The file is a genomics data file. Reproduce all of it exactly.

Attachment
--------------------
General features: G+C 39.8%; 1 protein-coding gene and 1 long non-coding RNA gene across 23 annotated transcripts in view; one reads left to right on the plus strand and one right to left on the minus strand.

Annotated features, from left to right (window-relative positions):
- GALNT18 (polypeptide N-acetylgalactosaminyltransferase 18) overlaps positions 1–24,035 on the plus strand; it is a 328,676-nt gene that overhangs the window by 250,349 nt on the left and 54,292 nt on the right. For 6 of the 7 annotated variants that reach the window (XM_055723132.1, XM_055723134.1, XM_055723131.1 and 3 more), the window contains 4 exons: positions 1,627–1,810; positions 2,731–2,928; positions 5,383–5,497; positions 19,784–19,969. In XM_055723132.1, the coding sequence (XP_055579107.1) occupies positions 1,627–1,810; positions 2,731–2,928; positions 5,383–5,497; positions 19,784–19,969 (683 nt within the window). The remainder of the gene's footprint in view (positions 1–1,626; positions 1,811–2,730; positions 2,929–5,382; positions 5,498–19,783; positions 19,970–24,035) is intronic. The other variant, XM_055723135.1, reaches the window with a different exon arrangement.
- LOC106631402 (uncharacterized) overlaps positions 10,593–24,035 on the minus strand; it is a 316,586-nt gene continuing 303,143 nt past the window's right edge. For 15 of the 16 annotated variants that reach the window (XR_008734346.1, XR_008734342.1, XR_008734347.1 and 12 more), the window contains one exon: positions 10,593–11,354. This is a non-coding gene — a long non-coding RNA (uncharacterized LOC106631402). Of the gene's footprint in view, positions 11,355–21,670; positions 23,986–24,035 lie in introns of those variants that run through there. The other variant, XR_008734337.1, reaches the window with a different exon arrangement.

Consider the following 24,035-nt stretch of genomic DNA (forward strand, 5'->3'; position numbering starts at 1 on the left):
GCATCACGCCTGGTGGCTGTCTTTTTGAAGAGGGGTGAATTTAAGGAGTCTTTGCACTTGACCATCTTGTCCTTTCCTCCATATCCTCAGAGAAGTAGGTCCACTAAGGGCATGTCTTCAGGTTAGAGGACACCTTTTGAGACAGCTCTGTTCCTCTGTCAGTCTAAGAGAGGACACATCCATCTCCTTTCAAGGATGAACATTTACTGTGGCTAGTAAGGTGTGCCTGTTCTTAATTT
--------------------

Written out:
General features: G+C 39.8%; 1 protein-coding gene and 1 long non-coding RNA gene across 23 annotated transcripts in view; one reads left to right on the plus strand and one right to left on the minus strand.

Annotated features, from left to right (window-relative positions):
- GALNT18 (polypeptide N-acetylgalactosaminyltransferase 18) overlaps positions 1–24,035 on the plus strand; it is a 328,676-nt gene that overhangs the window by 250,349 nt on the left and 54,292 nt on the right. For 6 of the 7 annotated variants that reach the window (XM_055723132.1, XM_055723134.1, XM_055723131.1 and 3 more), the window contains 4 exons: positions 1,627–1,810; positions 2,731–2,928; positions 5,383–5,497; positions 19,784–19,969. In XM_055723132.1, the coding sequence (XP_055579107.1) occupies positions 1,627–1,810; positions 2,731–2,928; positions 5,383–5,497; positions 19,784–19,969 (683 nt within the window). The remainder of the gene's footprint in view (positions 1–1,626; positions 1,811–2,730; positions 2,929–5,382; positions 5,498–19,783; positions 19,970–24,035) is intronic. The other variant, XM_055723135.1, reaches the window with a different exon arrangement.
- LOC106631402 (uncharacterized) overlaps positions 10,593–24,035 on the minus strand; it is a 316,586-nt gene continuing 303,143 nt past the window's right edge. For 15 of the 16 annotated variants that reach the window (XR_008734346.1, XR_008734342.1, XR_008734347.1 and 12 more), the window contains one exon: positions 10,593–11,354. This is a non-coding gene — a long non-coding RNA (uncharacterized LOC106631402). Of the gene's footprint in view, positions 11,355–21,670; positions 23,986–24,035 lie in introns of those variants that run through there. The other variant, XR_008734337.1, reaches the window with a different exon arrangement.

Consider the following 24,035-nt stretch of genomic DNA (forward strand, 5'->3'; position numbering starts at 1 on the left):
GCATCACGCCTGGTGGCTGTCTTTTTGAAGAGGGGTGAATTTAAGGAGTCTTTGCACTTGACCATCTTGTCCTTTCCTCCATATCCTCAGAGAAGTAGGTCCACTAAGGGCATGTCTTCAGGTTAGAGGACACCTTTTGAGACAGCTCTGTTCCTCTGTCAGTCTAAGAGAGGACACATCCATCTCCTTTCAAGGATGAACATTTACTGTGGCTAGTAAGGTGTGCCTGTTCTTAATTT